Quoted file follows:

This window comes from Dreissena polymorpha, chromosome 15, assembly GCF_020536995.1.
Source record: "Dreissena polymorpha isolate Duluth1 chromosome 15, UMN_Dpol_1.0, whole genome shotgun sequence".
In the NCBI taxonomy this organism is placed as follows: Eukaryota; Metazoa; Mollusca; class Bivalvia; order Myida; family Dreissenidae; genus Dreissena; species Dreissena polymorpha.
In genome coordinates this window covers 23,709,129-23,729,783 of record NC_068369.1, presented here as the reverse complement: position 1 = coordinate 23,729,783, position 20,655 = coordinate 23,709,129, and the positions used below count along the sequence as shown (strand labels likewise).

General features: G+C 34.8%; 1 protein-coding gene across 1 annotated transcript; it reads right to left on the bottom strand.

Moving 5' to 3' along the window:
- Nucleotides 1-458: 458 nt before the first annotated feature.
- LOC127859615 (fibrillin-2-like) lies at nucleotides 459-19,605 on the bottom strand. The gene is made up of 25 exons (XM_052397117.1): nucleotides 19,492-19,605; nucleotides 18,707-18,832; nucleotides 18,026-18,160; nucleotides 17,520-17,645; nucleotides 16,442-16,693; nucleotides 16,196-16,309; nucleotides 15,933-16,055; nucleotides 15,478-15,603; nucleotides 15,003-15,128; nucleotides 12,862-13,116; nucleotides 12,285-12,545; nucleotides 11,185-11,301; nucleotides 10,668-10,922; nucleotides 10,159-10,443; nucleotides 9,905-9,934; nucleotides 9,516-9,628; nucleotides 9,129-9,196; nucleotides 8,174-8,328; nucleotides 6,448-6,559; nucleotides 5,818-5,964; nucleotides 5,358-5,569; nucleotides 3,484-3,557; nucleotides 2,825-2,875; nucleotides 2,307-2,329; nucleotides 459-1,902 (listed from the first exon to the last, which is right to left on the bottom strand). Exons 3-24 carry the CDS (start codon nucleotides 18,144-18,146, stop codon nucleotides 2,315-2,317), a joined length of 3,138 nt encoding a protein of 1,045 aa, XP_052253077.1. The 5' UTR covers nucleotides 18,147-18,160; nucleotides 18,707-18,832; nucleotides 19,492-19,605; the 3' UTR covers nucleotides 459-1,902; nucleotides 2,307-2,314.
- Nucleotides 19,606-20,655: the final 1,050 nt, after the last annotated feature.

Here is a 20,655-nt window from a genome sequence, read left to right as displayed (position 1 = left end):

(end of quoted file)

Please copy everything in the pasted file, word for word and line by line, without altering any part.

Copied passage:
This window comes from Dreissena polymorpha, chromosome 15, assembly GCF_020536995.1.
Source record: "Dreissena polymorpha isolate Duluth1 chromosome 15, UMN_Dpol_1.0, whole genome shotgun sequence".
In the NCBI taxonomy this organism is placed as follows: Eukaryota; Metazoa; Mollusca; class Bivalvia; order Myida; family Dreissenidae; genus Dreissena; species Dreissena polymorpha.
In genome coordinates this window covers 23,709,129-23,729,783 of record NC_068369.1, presented here as the reverse complement: position 1 = coordinate 23,729,783, position 20,655 = coordinate 23,709,129, and the positions used below count along the sequence as shown (strand labels likewise).

General features: G+C 34.8%; 1 protein-coding gene across 1 annotated transcript; it reads right to left on the bottom strand.

Moving 5' to 3' along the window:
- Nucleotides 1-458: 458 nt before the first annotated feature.
- LOC127859615 (fibrillin-2-like) lies at nucleotides 459-19,605 on the bottom strand. The gene is made up of 25 exons (XM_052397117.1): nucleotides 19,492-19,605; nucleotides 18,707-18,832; nucleotides 18,026-18,160; nucleotides 17,520-17,645; nucleotides 16,442-16,693; nucleotides 16,196-16,309; nucleotides 15,933-16,055; nucleotides 15,478-15,603; nucleotides 15,003-15,128; nucleotides 12,862-13,116; nucleotides 12,285-12,545; nucleotides 11,185-11,301; nucleotides 10,668-10,922; nucleotides 10,159-10,443; nucleotides 9,905-9,934; nucleotides 9,516-9,628; nucleotides 9,129-9,196; nucleotides 8,174-8,328; nucleotides 6,448-6,559; nucleotides 5,818-5,964; nucleotides 5,358-5,569; nucleotides 3,484-3,557; nucleotides 2,825-2,875; nucleotides 2,307-2,329; nucleotides 459-1,902 (listed from the first exon to the last, which is right to left on the bottom strand). Exons 3-24 carry the CDS (start codon nucleotides 18,144-18,146, stop codon nucleotides 2,315-2,317), a joined length of 3,138 nt encoding a protein of 1,045 aa, XP_052253077.1. The 5' UTR covers nucleotides 18,147-18,160; nucleotides 18,707-18,832; nucleotides 19,492-19,605; the 3' UTR covers nucleotides 459-1,902; nucleotides 2,307-2,314.
- Nucleotides 19,606-20,655: the final 1,050 nt, after the last annotated feature.

Here is a 20,655-nt window from a genome sequence, read left to right as displayed (position 1 = left end):